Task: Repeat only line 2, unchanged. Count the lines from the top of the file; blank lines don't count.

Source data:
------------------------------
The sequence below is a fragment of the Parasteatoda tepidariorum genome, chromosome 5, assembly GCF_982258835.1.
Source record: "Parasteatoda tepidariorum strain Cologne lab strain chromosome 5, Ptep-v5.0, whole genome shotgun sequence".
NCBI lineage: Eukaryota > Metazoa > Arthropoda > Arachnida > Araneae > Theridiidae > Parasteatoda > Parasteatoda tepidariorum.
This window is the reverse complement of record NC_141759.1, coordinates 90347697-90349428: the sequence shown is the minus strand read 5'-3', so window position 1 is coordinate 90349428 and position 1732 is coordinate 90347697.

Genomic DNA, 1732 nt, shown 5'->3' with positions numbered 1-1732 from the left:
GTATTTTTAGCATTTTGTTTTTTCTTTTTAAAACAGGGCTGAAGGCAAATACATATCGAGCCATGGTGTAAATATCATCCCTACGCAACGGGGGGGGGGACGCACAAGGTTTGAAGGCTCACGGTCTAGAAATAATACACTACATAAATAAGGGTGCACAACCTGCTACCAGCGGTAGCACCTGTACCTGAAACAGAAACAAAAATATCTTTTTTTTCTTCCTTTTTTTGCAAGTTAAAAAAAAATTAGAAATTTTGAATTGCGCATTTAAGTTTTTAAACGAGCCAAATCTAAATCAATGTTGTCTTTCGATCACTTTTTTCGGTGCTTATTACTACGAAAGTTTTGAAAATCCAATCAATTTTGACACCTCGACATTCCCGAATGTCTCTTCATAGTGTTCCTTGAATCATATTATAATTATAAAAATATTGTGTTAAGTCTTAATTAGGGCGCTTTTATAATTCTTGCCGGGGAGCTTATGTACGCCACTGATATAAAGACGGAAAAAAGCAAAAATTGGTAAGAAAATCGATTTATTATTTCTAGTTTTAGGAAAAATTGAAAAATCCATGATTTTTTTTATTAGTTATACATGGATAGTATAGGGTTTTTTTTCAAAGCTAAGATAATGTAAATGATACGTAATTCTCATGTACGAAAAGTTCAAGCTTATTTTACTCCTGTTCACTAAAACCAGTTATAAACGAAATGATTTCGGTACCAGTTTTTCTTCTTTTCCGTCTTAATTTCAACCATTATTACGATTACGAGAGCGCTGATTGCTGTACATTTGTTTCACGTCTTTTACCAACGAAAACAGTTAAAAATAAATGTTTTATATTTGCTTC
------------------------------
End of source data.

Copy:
Source record: "Parasteatoda tepidariorum strain Cologne lab strain chromosome 5, Ptep-v5.0, whole genome shotgun sequence".